¡Fo Reels, Yo! (...and for rants, and for other things too.)

The Future:

The future started in the early 1990s.  80 years after the blaze, local commercial diver, Gene Ritter took his professional gear to Coney's shallow shores.  For nearly two decades Ritter used his free time to scour the ocean floor for long lost Dreamland relics.  For nearly two decades his quest was mostly fruitless.  And then in 2009, a major find.  Buried deep in the murky waters, Ritter came across a 500 pound brass bell which was used to announce ferry departures.  Since being carefully excavated out of the sandy bed it had known for nearly a century, the bell has made the local rounds for the general public.  From stops at the Coney Island History Project, to Brooklyn's Borough Hall, to more recently, the CIUSA Museum, it has served as a small but needed reminder of the greatness that was Dreamland's Iron Pier.  A tangible link for today's Coney goers of its previous greatness. A reminder of the George C. Tilyou quote: "If Paris is France, Coney Island, between June and September, is the world."

Of course the world is a much smaller place than it was in the pre-Dreamland fire days when the Steeplechase owner and founder made his proclamation.  That however doesn't excuse Coney for settling on mediocrity.  New Luna Park is nice.  The Scream Zone is nice.  Additional city land like the Steeplechase Plaza which will feature rides as well, should also be nice.  To some, sports bars and widespread gentrification will be nice too.  Still, none of it is or will ever be earth shattering like the Coney of old.  None of it will match the survivors of Coney's past. From the Cyclone, to the Wonder Wheel, to the Parachute Jump, to Nathan's, virtually all of Coney's landmarks were built before World War II.  A new pier, one that dares to be great can change the blandness that even a newer, brighter, and family friendly Coney now offers.

Unfortunately, an opportunity for a truly eye-popping new attraction took a step back earlier this year. Kowtowing to local religious leaders, the courts stopped Borough President, Marty Markowitz, from building his uber-modern $64 million amphitheater inside Asser Levy Park.  With that money still in his pocket (for another 2+ years when his term ends at least) Marty can still bring something grand to Coney.  Something which can serve as an area attraction and bookmark the eastern end of the electric eden.  This something of course should be building a New Dreamland Pier.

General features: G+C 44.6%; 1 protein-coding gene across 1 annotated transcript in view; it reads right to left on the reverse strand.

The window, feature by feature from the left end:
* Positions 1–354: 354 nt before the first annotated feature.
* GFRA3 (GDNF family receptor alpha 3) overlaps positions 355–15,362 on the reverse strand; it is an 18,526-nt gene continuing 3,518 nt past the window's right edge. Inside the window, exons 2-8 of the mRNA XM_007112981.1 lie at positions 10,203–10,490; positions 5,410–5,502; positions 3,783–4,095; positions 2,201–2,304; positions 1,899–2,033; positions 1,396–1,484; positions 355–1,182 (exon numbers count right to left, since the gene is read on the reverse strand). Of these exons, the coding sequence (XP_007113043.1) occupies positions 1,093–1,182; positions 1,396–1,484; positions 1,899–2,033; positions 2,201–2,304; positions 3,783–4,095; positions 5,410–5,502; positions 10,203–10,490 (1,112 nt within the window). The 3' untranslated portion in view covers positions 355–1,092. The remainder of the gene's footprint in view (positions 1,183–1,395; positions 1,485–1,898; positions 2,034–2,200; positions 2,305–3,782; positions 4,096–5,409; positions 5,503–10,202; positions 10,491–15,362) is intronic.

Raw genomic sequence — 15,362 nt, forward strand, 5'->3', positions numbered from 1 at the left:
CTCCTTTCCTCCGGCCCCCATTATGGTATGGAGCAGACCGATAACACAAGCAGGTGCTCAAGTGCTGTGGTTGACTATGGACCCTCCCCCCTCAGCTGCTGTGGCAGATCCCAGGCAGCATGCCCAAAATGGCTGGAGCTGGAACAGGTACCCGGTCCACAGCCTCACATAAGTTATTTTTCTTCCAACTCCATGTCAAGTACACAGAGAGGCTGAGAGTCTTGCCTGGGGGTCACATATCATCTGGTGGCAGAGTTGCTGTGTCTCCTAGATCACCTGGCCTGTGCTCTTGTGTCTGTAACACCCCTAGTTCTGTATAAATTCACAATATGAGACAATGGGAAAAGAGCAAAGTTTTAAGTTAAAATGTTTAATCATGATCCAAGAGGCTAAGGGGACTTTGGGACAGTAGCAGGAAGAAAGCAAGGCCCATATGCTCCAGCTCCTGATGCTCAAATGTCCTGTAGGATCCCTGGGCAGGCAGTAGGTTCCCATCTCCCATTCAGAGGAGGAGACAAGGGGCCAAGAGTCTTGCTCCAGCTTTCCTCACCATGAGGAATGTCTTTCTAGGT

A new Dreamland Pier could not only mimmic Santa Monica's enormous success but also bring back a slice of Coney's glorious past.  The country's largest dancehall might no longer be needed but more rides, bars, restaurants, booths, even a small concert stage would be a welcome addition.  As would the amount of jobs that would create.  Like the long lost one, a new pier could also bring ferry service from Manhattan.  Although four separate subway lines (D, F, N, Q) reach the Coney Island terminal and a fifth line (B) reaches the nearby Brighton Beach station and has the track capacity to extend to Ocean Parkway, all five lines have been hampered by MTA cutbacks.  Even without the cutbacks, express service to the area has always been limited at best.  The B doesn't operate on weekends and the N hasn't made use of its express tracks since 1968.  Until (and if ever) full time express routes are worked with the B and N lines, ferry service would be a helpful alternative.  It would be an attractive one as well.  Simply being on a boat could bring in crowds for the same reason that the Staten Island Ferry has been a mainstay for so many decades.

Placing the pier and ferry terminal south of Asser Levy Park and closer to Ocean Parkway would also help in transforming the area in an array of ways.  First of all, it would help in expanding Coney's entertainment empire. Not just in terms of the pier's square footage, but by moving its location east of the original one and towards Ocean Boulevard, it would nearly double the boardwalks space for foot traffic.  This would open a half mile of boardwalk and beach space to visitors who rarely venture east of the Cyclone.  That eastern addition would also create an entire area (aquarium, park, pier) which could never fall victim to new condos.  Having a new pier built as an extension of Ocean Blvd., would also alleviate commuter traffic off the heavily congested Stillwell Avenue Terminal.  Aside from a ferry terminal it would also allow the B (again, if ever put to use on weekends) to offer a true express route into the amusement area.